Jan. 2: Stella McCartney is honored by the Queen’s Honours List, being named an Officer of the Order of the British Empire for services to fashion.
Jan. 2: After months of heated battle, Tory Burch and ex-husband Chris Burch settle their contentious lawsuit over the sale of his stake in Tory Burch LLC with the addition of two new minority investors.
Jan. 2: Gap Inc. buys specialty retailer Intermix for $130 million in cash.
Jan. 4: A twin-engine Britten-Norman BN-2 Islander plane carrying Vittorio Missoni and four others is reported missing by Venezuelan authorities, eliciting a massive search effort. The plane was traveling from Los Roques, off the coast of Venezuela, to the Simon Bolivar International Airport in Maiquetía.
Jan. 7: Milly designer Michelle Smith pairs with Banana Republic to produce a 60-plus item collection for men and women. This latest project, due in May, follows the retailer’s recent collaborations tying into TV (“Mad Men”) and film (“Anna Karenina”).
Jan. 8: There’s more to Nicholas Kirkwood than a sexy heel. He launches a men’s line of six styles retailing from $520 to $950, including a classic oxford, a desert boot, a smoking slipper and a sporty lace-up that borders on a sneaker.
Jan. 9: H&M steams ahead with brand diversification, announcing a new brand, & Other Stories, launching in the spring with seven physical stores, as well as online. The brand, which joins H&M and COS on the Hennes & Mauritz AB roster, will offer women’s ready-to-wear, shoes, bags, accessories and beauty products.
Jan. 14: Dsquared2 goes mini, signing a five-year licensing deal for Brave Kid-produced children’s wear.
Jan. 14: Alber Elbaz teams with Lancôme for his first makeup project, a limited-edition color cosmetics line due in mid-June.
Jan. 15: PPR acquires another piece of London’s growing fashion scene, striking a deal to acquire a 51 percent stake in Christopher Kane. According to the French group, plans for the designer include opening Kane’s first freestanding boutique and adding a second ready-to-wear range.
Jan. 17: Dutch designer Iris van Herpen details plans to expand into ready-to-wear, which will complement her couture designs favored by musicians like Lady Gaga, Björk and Grimes.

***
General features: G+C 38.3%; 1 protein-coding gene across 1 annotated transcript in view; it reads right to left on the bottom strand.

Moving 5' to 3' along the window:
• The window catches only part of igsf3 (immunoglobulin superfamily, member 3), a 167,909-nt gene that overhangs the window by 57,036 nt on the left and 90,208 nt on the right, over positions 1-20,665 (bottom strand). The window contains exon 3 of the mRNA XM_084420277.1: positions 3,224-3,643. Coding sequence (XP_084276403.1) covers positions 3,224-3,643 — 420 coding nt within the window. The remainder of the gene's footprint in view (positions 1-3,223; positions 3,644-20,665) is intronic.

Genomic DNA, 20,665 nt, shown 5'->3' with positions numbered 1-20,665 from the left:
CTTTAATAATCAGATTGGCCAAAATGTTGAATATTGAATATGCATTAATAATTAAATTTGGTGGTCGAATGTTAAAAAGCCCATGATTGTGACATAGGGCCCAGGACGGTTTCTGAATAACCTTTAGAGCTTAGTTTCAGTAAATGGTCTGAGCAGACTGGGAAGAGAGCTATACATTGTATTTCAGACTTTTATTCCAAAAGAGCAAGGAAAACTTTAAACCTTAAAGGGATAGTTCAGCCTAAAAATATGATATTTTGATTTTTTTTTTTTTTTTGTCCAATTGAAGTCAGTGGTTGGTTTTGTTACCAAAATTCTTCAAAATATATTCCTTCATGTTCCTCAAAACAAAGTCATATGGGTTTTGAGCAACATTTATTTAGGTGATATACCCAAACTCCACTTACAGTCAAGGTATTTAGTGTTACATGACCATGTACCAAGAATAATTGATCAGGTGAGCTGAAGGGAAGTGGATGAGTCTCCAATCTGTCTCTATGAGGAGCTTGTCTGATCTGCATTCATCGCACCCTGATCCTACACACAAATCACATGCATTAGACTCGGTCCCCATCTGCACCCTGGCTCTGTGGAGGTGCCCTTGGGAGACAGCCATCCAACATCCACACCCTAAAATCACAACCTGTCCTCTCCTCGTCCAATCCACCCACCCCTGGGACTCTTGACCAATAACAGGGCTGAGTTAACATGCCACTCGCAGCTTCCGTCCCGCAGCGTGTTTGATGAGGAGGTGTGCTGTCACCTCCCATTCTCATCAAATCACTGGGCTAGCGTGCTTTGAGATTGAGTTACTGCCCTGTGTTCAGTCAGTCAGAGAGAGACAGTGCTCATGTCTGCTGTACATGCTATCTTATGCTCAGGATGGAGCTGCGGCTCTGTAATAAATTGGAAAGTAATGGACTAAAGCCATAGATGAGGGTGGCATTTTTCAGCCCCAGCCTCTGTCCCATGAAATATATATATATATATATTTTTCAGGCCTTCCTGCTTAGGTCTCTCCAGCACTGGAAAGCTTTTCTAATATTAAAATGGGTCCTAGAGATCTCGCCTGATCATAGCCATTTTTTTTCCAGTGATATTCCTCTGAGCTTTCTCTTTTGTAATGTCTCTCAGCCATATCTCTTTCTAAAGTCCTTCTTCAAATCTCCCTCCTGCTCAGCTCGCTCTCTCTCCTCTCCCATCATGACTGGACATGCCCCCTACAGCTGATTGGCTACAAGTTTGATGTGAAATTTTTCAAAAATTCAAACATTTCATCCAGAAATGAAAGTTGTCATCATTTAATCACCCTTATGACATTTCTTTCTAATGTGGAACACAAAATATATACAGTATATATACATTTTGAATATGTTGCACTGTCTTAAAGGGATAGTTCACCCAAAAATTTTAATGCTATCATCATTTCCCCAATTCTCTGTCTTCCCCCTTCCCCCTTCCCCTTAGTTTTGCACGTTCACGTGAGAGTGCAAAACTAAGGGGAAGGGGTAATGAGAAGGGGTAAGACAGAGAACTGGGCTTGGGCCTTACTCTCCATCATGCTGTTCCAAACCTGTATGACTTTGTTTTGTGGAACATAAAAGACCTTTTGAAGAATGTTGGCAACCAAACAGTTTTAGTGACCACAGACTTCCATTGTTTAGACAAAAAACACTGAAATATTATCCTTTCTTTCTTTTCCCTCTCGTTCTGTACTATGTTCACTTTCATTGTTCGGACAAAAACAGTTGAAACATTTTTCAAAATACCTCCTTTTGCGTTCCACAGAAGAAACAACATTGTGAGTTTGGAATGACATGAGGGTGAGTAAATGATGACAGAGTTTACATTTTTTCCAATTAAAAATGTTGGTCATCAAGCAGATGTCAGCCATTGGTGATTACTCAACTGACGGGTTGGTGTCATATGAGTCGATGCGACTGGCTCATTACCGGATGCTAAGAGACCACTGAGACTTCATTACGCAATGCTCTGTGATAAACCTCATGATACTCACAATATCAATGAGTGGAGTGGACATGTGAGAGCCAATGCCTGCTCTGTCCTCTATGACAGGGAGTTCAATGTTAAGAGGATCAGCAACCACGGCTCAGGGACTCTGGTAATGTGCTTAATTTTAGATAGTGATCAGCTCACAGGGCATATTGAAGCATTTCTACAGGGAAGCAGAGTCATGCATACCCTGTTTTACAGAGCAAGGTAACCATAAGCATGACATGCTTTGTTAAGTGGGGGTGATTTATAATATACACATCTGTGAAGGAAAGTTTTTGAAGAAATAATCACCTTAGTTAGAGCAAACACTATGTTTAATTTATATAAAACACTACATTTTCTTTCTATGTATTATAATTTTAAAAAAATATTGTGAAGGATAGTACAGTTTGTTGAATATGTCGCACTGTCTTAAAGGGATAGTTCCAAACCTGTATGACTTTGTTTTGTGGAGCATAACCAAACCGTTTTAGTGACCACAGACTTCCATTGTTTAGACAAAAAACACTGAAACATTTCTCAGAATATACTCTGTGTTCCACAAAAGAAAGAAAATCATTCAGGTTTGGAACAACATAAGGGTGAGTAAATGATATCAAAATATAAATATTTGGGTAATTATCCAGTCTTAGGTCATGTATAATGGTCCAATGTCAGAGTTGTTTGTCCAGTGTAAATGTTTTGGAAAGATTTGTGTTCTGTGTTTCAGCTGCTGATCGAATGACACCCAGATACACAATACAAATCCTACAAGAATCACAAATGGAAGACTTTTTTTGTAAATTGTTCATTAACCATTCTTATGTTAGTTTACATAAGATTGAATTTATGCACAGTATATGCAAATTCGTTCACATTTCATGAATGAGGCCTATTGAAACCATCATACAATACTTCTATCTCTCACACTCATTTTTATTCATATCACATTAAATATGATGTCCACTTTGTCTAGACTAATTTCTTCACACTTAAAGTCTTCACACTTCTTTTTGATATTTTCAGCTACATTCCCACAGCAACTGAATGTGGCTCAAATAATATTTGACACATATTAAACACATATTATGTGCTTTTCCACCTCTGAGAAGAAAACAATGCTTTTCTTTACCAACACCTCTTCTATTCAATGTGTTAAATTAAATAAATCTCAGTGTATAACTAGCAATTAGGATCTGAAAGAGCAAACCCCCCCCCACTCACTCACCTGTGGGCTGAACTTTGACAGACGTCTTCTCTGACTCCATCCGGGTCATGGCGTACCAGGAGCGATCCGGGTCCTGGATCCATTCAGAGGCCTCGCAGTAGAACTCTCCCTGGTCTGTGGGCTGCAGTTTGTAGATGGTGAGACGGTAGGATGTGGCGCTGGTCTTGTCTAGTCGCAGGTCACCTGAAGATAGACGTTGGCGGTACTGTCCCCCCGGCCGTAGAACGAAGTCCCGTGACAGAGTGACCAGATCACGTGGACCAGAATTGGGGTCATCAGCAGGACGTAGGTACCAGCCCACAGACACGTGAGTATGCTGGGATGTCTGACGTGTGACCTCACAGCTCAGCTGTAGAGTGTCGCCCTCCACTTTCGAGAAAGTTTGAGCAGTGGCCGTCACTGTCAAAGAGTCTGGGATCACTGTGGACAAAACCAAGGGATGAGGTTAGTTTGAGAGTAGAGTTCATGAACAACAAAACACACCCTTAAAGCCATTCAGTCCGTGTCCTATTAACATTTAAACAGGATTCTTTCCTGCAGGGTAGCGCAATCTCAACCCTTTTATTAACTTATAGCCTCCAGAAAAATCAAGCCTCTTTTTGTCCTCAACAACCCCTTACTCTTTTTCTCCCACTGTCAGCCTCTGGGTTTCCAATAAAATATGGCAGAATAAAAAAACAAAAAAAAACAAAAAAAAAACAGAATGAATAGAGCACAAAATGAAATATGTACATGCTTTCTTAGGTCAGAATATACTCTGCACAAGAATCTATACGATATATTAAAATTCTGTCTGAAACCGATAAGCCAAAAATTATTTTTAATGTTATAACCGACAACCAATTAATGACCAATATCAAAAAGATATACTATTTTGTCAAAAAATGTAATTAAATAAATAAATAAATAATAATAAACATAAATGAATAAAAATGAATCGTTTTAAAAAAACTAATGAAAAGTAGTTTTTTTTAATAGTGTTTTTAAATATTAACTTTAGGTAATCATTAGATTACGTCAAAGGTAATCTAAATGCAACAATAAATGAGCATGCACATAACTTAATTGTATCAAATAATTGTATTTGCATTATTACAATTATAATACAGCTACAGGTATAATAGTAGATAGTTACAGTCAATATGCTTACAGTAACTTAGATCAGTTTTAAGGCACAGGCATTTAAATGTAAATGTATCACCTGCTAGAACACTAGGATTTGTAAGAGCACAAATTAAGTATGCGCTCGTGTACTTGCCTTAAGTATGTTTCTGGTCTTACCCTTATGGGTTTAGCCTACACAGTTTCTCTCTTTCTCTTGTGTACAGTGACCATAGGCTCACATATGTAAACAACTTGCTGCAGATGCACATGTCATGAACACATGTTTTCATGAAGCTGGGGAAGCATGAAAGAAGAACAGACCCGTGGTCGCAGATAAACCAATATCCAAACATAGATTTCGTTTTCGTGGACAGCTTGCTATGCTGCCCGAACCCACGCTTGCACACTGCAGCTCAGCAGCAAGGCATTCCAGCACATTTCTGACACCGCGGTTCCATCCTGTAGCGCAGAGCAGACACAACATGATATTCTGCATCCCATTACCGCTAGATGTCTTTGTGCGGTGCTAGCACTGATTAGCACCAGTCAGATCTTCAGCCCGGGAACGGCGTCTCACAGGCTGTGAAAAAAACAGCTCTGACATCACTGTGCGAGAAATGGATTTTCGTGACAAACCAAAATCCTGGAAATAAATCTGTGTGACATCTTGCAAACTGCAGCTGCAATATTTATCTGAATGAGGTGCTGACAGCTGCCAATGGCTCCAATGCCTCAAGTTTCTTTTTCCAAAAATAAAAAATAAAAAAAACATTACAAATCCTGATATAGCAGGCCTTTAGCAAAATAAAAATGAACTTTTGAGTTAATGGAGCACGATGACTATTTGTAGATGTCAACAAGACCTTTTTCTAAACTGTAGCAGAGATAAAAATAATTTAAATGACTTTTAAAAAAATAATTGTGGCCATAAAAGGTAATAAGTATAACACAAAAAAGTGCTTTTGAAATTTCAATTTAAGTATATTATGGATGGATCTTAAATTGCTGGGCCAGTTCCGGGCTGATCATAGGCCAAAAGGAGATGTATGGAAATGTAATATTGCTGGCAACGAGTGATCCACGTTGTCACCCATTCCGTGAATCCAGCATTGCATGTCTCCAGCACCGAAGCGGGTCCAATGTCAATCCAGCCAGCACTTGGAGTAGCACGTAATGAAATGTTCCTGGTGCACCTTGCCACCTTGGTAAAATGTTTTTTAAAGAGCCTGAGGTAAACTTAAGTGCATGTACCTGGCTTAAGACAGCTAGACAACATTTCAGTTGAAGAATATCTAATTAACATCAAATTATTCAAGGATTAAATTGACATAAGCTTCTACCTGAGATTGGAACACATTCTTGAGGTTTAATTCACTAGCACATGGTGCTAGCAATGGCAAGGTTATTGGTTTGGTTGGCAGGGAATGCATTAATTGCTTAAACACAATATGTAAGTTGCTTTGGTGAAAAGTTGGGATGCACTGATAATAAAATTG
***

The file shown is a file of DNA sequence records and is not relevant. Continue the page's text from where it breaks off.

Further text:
Jan. 18: John Galliano makes his return to the fashion scene, as Oscar de la Renta opens his studio to the disgraced designer for a three-week “residency.” The collaboration coincides with preparation for de la Renta’s fall collection. While influences of the former Dior designer are apparent, Galliano himself would not make any show appearance, much to the dismay of curious attendees
Jan. 17: Rihanna joins the list of pop stars-turned-designers with plans to collaborate on a collection with British high-street brand River Island, during London Fashion Week.
Jan. 22: The First Lady caps off inaugural weekend in a custom Jason Wu gown, just as she had in 2009.
Jan. 22: Chanel’s couture show, inspired by “A Midsummer Night’s Dream,” ends on a provocative note: Karl Lagerfeld sends a pair of female brides — led by Lagerfeld’s godson Hudson Kroenig — down the runway.
Jan. 23: Oscar de la Renta opens his first London store. At 3,000 square feet, it’s the brand’s largest.
Jan. 23: After years of showing on the sidelines of Paris’ official couture calendar, Zuhair Murad is designated a guest member of Paris Couture Week. The Lebanese designer, whose designs have been worn by Taylor Swift, Jennifer Lopez and Kristen Stewart, marks his couture-certified debut with a parade of red carpet-ready gowns.
Jan. 28: Sam Edelman taps model-of-the-moment Kate Upton for its new digital and print ad campaign.
Jan. 30: Michael Kors teams with U.N. Hunger Program, which aims to help solve the international hunger crisis with food assistance for those in need, especially mothers and children. Kors will roll out a “Watch Hunger Stop” campaign, which will coincide with the release of two unisex watches, retailing for $295 and $325. Each watch sold will feed 100 children.
Jan. 31: Bargain-shopper alert: Barneys New York launches barneyswarehouse.com, allowing consumers to save up to 75 percent off retail without ever leaving the house.
Feb. 1: Despite previously bashing the notion of celebrity fragrances, Maroon 5 front man Adam Levine reveals his self-named scent. “I didn’t want it to be another bulls--t celebrity fragrance that I was hocking, that I didn’t believe in,” justifies the “The Voice” judge.
Feb. 1: Riccardo Tisci inks a deal with Givenchy to extend his contract as its creative director.
Feb. 4: Oscar de la Renta launches a line specifically for The Outnet, one of three sites under the Net-a-porter umbrella.
Feb. 4: Fall 2013 is officially deemed the season of green by Pantone, with three shades of the color ranking in the top 10. Leading the pack for women’s fashion, a deep lichen green, with nearly 16 percent of designers using the color.
Feb. 5: Adam Lippes returns to fashion after buying back his name from Kellwood Co. with a collection at entry-level designer prices.